Swiss albino male mice with 20–25 g body weight (b.w.) were collected from Animal Resources Branch of the International Center for Diarrhoeal Disease Research, Bangladesh (icddr,b) The animals were acclimatized for 14 days in laboratory condition before experiments. The animals were housed in 120 × 30 × 30 cm cages at standard laboratory environment (room temperature 25 ± 2 °C; relative humidity 55–60 %; 12 h light-dark cycle) and were provided with standard diet (icddr,b formulated) and tap water ad libitum. Flake wood shavings were used for bedding. Health status of animals was monitored every day. The animals were randomly selected and divided into control, positive control and experimental group (n = 5) for each experiment. The animals were abstained from food overnight only before experiments. All the experiments were carried out in accordance with The Swiss Academy of Medical Sciences and the Swiss Academy of Sciences formulated Ethical Principles and Guidelines for Scientific Experiments on Animals (1995) and performed under the approval of Ethics Committee of Stamford University Bangladesh (SUB/IAEC/14.07). The acute oral toxicity test was carried out following the guideline (420 – fixed dose procedure) of Organization for Economic Cooperation and Development (OECD). The animals were euthanized using pentobarbital in accordance with AVMA guidelines for the Euthanasia of Animals: 2013 Edition and made all efforts to alleviate animal suffering.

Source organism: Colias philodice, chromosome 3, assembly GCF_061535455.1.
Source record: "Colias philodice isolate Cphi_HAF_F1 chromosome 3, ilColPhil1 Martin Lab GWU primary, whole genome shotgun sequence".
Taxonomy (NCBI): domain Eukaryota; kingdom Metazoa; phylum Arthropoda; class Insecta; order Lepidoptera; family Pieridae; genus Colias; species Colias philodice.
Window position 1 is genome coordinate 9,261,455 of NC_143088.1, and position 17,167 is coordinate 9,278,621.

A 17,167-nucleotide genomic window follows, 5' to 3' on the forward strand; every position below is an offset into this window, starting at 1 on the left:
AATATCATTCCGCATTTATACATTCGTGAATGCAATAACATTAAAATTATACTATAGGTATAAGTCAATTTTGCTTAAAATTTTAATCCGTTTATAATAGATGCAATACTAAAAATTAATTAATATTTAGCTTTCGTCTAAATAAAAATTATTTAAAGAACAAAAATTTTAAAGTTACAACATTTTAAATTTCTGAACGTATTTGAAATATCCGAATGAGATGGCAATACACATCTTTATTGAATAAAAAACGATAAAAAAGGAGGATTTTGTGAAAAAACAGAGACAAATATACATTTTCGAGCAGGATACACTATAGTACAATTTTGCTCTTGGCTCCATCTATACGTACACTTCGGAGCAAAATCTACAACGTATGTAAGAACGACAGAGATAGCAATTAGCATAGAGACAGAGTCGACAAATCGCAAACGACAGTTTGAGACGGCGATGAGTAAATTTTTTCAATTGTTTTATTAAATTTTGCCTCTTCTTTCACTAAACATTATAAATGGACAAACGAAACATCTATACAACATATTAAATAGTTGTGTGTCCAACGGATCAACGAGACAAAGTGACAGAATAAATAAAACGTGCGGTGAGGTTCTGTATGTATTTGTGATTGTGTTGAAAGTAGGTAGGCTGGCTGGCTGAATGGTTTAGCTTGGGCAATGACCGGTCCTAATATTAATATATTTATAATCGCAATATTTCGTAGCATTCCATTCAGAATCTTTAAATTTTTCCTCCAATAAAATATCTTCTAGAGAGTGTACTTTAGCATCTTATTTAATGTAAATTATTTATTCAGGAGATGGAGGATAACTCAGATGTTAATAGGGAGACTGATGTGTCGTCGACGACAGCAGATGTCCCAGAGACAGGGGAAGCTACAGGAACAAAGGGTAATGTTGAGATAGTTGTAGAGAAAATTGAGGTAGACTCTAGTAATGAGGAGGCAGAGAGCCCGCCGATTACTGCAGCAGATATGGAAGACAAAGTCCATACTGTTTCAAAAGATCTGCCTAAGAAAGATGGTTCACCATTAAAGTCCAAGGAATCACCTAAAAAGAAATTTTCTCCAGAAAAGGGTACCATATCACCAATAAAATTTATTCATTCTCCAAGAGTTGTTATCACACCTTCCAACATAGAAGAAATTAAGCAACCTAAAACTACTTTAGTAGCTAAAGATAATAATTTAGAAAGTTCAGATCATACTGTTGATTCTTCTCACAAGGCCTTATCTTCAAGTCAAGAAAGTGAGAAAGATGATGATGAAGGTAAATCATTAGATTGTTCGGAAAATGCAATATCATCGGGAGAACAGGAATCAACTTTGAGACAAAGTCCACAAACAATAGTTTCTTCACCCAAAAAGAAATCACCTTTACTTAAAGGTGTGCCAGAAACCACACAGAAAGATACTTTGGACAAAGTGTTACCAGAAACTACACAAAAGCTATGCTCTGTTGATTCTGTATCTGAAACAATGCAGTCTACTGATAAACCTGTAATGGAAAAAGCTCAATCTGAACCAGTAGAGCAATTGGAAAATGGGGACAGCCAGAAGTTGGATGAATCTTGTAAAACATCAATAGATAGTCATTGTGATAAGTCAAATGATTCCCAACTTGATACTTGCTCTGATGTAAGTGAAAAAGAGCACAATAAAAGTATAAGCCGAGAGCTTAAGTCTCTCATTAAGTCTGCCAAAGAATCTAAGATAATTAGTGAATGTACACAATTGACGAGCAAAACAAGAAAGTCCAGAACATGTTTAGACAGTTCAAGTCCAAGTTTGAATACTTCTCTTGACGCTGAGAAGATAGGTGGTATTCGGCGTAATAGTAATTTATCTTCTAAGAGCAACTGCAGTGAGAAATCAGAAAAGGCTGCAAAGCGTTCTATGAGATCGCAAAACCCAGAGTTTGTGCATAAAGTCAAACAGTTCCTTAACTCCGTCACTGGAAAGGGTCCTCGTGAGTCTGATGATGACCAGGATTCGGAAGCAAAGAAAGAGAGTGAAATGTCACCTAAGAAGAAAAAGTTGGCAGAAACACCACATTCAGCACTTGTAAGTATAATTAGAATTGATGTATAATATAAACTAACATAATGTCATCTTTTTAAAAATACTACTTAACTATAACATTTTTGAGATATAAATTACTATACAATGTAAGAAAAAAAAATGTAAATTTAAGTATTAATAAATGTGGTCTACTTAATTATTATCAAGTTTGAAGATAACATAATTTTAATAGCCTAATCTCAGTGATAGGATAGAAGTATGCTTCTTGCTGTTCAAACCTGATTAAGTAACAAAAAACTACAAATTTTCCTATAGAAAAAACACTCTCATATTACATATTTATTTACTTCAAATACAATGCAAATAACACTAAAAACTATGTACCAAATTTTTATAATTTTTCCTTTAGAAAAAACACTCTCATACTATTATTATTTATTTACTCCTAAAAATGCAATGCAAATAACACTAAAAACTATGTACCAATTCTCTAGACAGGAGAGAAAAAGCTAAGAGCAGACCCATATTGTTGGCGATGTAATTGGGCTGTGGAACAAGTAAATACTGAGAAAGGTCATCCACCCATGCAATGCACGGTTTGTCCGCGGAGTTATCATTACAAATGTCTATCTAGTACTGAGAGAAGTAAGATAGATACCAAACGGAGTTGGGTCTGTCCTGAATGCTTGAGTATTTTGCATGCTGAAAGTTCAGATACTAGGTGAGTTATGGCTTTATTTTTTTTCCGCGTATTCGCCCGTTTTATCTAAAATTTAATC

Drugs and treatments

The control group orally received vehicle (0.9 % sodium chloride) at the dose of 10 mL/kg (b.w.) 30 min before the experiments. The positive control group intraperitoneally (i.p.) received standard drug morphine in hot plate, tail immersion and formalin-induced licking test at the dose of 5 mg/kg and diclofenac sodium in acetic acid-induced writhing and glutamate-induced paw licking test at the dose 10 mg/kg 15 min before the experiments. MECC was administered orally at the doses of 50, 100, 200, 400 mg/kg (b.w.) 30 min before the experiments. The doses of MECC were selected from trial and previously reported effective doses of C. cristata [29]. To evaluate the involvement of opioid-mediated antinociceptive activity, naloxone was administered (i.p.) at the dose of 2 mg/kg 15 min before morphine sulfate or MECC administration in the hot plate and tail immersion test. Methylene blue (20 mg/kg) and glibenclamide (10 mg/kg) were intraperitoneally employed 15 min before vehicle or MECC (50, 100, 200 and 400 mg/kg) administration to evaluate the involvement of cyclic guanosine monophosphate (cGMP) and ATP-sensitive K+ channel pathway respectively. All the doses of drugs and MECC were prepared using the vehicle.